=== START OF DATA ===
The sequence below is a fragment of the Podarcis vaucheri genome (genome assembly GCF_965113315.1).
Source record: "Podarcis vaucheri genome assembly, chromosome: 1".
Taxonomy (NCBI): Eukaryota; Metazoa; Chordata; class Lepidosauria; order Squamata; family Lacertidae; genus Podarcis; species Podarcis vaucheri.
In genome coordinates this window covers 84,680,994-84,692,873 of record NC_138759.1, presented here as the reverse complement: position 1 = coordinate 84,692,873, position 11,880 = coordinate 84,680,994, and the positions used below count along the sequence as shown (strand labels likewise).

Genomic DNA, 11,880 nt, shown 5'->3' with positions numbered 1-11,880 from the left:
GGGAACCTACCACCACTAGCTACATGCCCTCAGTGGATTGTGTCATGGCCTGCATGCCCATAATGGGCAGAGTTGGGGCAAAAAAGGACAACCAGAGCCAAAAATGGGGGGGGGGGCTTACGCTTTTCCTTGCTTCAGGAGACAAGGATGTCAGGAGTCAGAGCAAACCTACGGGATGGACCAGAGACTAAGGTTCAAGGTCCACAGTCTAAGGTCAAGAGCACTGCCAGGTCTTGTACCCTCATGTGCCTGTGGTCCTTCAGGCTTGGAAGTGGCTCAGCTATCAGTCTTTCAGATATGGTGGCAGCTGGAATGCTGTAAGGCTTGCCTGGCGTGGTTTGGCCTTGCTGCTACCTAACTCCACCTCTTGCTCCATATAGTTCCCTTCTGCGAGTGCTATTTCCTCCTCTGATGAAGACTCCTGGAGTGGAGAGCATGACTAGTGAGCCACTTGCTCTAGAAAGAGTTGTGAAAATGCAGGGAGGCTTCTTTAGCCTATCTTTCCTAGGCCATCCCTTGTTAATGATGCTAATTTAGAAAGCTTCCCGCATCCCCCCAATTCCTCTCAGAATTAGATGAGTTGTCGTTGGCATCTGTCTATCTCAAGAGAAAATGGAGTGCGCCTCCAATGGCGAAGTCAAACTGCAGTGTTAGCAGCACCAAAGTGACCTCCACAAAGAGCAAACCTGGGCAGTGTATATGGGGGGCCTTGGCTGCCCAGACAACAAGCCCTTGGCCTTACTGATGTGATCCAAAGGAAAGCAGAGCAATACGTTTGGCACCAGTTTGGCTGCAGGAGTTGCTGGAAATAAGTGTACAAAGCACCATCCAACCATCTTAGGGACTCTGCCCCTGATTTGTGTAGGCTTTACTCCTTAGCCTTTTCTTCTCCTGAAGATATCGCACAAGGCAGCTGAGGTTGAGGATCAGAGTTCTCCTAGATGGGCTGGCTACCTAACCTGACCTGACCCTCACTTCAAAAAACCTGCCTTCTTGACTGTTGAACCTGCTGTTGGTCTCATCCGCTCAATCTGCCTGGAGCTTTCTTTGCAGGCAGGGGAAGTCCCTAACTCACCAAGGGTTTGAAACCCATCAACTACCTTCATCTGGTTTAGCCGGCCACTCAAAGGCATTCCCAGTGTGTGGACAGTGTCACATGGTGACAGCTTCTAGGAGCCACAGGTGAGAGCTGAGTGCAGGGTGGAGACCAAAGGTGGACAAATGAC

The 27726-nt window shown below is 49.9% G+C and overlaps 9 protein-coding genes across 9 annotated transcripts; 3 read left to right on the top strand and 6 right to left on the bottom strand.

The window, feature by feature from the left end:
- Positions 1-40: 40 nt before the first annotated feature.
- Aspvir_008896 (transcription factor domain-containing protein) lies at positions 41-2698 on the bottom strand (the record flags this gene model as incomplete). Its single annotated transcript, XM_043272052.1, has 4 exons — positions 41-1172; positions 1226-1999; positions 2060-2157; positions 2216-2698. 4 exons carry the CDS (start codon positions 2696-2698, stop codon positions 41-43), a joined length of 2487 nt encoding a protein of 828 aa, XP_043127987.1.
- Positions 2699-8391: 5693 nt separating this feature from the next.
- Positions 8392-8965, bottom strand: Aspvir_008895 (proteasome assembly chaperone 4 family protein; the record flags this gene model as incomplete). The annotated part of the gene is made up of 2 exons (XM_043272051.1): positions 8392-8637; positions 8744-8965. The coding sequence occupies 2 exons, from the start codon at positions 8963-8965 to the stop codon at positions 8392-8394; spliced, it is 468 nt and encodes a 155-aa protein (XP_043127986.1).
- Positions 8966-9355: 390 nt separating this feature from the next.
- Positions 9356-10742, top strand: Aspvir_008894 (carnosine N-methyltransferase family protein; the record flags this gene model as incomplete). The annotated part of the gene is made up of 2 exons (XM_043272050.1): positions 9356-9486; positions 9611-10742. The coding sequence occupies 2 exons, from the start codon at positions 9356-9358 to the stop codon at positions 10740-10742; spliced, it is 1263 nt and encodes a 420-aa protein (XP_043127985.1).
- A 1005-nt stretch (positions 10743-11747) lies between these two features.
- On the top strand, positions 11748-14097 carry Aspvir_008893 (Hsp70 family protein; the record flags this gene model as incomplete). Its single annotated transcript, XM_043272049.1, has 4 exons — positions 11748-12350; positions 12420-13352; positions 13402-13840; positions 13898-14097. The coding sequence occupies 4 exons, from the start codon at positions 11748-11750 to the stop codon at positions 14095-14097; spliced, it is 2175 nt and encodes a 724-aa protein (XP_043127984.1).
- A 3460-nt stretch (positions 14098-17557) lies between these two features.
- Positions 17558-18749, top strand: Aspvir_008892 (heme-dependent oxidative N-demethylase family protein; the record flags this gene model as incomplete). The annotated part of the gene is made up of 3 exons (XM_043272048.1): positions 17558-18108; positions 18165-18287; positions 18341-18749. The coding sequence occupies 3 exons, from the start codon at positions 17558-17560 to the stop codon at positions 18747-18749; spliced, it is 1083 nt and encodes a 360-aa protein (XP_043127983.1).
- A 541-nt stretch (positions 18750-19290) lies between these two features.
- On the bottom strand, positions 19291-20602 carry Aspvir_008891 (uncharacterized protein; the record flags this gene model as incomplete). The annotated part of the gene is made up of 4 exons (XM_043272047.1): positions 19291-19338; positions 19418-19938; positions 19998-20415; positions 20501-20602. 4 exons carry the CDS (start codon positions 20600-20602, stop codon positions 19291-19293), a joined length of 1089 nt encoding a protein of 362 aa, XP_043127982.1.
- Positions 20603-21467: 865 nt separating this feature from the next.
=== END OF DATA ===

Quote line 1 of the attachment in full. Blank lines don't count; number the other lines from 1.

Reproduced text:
The sequence below is a fragment of the Podarcis vaucheri genome (genome assembly GCF_965113315.1).